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Gender Identity III

Me: “Mr. S, can I see how your leg looks today? Are you ready to try to walk with me?”

Mr. S [in a thick Eastern European accent]: “Are you…

are you…aboyoragirl?”


This man was in pain – he had a very painful skin condition on his leg, and I didn’t know how to help him. I was a student on my second internship, and it was a pass-or-fail scenario for me. It was part of my job to ask Mr. S to get up and walk, and although every step for him was excruciating, he always did the best he could. (I think partly because he didn’t want me to get into trouble, although I had not consciously done anything to leave that impression.)

One day when we were about to get up to walk again, he asked me if I was a boy or a girl. We had been working together for at least two weeks, and all that time he couldn’t tell my gender. I let him know that I was a girl, and he said, “OK,” and we were on our way to another painful attempt at putting one foot in front of the other.

The next time I saw him, before I could ask a single question, he pulled up his pant leg, his foot resting on the wheelchair footrest, and asked in a flirtatious tone, “So – do you want to see my leg?” I was taken aback for a minute – until I saw the mischievous grin on his face and the sparkle in his eye. It hit me that he had wanted to know if I was a boy or a girl in order to joke with me like this. It was his way of trying to cheer me up about having to ask him to do things that were so painful.

He didn’t descend into “dirty old man” territory, he was always respectful and fun, even across the cultural and language barriers, and despite therapy equating to physical torture. There was no threat to him. He was a gentleman, and a saint.

Afterwards I wondered about my gender presentation – what if I was missing out on other things like this due to how people were confused by my appearance?

For quite some time, people couldn’t tell if I was a boy or a girl, and now, even on days when I’m wearing the exact same clothes that I was then, no one questions that I’m a woman. How did I get here from there?

In the last post, we looked at what some of what the Lord tells us in His Word about what it means to be female, or feminine. In this post, I’d like to look at some of what it doesn’t mean to be feminine, and some of the changes that took place in my life over the years.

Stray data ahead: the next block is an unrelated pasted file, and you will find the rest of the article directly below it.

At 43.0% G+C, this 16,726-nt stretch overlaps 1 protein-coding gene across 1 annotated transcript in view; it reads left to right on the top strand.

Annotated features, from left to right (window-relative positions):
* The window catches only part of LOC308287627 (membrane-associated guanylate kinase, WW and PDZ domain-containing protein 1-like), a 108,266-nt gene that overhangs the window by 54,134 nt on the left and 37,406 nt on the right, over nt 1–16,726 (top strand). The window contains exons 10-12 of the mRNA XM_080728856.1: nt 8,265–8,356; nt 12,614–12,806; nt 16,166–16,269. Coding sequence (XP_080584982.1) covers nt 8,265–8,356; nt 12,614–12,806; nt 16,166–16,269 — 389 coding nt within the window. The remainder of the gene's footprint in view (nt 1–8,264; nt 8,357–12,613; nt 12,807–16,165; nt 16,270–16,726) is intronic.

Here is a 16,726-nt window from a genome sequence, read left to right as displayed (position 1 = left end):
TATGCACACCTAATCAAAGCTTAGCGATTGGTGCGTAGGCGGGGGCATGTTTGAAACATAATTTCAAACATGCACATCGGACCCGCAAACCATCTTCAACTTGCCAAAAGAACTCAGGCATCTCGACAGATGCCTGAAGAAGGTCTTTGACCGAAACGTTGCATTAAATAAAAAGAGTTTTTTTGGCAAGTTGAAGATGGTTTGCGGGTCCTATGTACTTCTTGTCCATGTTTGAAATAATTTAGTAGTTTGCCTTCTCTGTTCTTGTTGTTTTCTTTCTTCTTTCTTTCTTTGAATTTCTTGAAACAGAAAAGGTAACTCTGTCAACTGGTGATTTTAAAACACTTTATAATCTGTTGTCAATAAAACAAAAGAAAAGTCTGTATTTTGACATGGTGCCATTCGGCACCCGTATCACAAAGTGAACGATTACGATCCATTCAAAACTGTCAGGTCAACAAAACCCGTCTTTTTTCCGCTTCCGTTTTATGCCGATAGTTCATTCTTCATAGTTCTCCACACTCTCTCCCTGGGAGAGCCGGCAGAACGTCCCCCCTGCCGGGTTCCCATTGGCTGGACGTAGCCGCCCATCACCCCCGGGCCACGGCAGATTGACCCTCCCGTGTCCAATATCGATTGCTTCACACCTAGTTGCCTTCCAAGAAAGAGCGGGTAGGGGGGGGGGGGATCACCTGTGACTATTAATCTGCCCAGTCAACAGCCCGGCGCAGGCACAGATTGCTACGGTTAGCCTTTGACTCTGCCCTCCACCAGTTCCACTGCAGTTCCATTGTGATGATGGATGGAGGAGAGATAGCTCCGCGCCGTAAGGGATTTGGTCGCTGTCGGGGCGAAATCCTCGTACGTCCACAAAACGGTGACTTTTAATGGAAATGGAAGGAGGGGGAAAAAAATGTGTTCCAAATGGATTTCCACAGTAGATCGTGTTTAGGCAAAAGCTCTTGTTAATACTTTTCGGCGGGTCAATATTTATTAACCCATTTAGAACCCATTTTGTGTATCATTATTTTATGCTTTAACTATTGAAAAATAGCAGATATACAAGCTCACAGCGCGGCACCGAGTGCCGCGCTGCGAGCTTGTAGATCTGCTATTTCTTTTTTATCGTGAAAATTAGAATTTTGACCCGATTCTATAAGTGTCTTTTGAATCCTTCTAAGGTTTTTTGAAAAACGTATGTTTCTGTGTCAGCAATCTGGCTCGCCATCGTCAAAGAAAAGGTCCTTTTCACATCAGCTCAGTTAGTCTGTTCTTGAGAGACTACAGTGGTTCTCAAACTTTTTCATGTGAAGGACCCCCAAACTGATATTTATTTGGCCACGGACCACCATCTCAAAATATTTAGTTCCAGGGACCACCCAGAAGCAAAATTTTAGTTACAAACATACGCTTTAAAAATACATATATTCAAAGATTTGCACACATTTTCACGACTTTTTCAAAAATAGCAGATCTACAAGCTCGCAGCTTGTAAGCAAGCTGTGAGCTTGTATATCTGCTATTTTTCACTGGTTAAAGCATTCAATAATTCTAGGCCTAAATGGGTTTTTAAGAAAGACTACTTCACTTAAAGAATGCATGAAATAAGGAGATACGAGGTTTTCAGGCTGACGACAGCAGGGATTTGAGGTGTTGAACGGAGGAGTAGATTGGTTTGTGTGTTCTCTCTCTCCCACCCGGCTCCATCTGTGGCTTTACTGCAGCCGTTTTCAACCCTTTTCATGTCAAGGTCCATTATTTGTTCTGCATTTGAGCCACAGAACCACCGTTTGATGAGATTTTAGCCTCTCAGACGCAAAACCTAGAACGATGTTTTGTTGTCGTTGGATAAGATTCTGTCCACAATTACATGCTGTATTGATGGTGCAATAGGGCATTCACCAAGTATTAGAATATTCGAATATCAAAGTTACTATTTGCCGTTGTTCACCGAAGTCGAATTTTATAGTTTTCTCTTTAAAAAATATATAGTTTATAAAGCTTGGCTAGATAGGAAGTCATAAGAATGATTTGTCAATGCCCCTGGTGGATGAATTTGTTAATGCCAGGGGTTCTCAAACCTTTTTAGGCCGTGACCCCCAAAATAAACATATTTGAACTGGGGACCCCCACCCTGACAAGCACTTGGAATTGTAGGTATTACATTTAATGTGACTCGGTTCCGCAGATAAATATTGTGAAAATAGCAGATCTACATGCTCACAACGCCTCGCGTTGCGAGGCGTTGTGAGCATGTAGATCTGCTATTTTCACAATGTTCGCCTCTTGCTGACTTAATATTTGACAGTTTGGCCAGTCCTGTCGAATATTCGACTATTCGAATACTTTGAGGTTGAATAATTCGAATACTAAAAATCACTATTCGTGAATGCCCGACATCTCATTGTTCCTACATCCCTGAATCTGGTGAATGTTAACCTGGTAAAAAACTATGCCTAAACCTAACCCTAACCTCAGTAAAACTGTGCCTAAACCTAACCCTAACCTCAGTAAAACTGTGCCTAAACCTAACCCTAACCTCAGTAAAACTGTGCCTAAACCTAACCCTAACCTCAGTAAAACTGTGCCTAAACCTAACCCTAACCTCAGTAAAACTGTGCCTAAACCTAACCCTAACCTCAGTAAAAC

For various reasons, in my mind as I was growing up, “girl” was a four-letter word. To me it meant the following:






Pushed aside


Chained to a stove, a sink, washer/dryer, etc.

 girl with sword

To this day, I don’t drink coffee. I never started drinking it because I did not want to learn how to make it, to prevent some guy from shuffling me out of a room, and a conversation, in order to go fix coffee for him or a group of people.

In the church, I didn’t see many examples to combat that low impression of what it meant to be a woman. Passivity was encouraged as if it was a Godly female trait. On the other hand, in the culture the women’s lib movement was in full swing, with men’s chauvinistic backlash in response to glass the sound of glass ceiling’s being broken across the country getting plenty of press.

I searched to find role models, and realized that I would have to create my own. Somewhere along the way, I started keeping a collection of impressions – articles, quotes, pictures – whenever something struck me as relevant to seeing womanhood in Godly ways, and touched my heart and mind, I would copy it or cut it out and put it into a folder. I called it “Feeding the Ewe” – a pun on nourishing the female sheep I’d been created to be.

Before pressing on, please note that these are rather personal reflections, and are not to be confused with instructions. Each person is unique, and after having people try to stuff me into their mold, I certainly am not interested in doing that to anyone else. But, if you find something I’m writing about that you can relate to and find encouraging, that’s wonderful!